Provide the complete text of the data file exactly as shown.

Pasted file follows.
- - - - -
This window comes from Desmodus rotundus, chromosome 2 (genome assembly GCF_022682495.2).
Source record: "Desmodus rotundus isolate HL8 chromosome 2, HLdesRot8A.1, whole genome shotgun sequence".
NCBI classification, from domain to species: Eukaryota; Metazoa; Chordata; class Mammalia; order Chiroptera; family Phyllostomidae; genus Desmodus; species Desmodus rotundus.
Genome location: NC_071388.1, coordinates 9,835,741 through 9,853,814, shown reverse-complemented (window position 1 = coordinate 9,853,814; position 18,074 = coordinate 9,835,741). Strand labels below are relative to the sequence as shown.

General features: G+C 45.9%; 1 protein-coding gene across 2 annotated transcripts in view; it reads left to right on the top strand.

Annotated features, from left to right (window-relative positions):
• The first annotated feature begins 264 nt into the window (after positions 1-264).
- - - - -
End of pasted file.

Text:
This window comes from Desmodus rotundus, chromosome 2 (genome assembly GCF_022682495.2).
Source record: "Desmodus rotundus isolate HL8 chromosome 2, HLdesRot8A.1, whole genome shotgun sequence".
NCBI classification, from domain to species: Eukaryota; Metazoa; Chordata; class Mammalia; order Chiroptera; family Phyllostomidae; genus Desmodus; species Desmodus rotundus.
Genome location: NC_071388.1, coordinates 9,835,741 through 9,853,814, shown reverse-complemented (window position 1 = coordinate 9,853,814; position 18,074 = coordinate 9,835,741). Strand labels below are relative to the sequence as shown.

General features: G+C 45.9%; 1 protein-coding gene across 2 annotated transcripts in view; it reads left to right on the top strand.

Annotated features, from left to right (window-relative positions):
• The first annotated feature begins 264 nt into the window (after positions 1-264).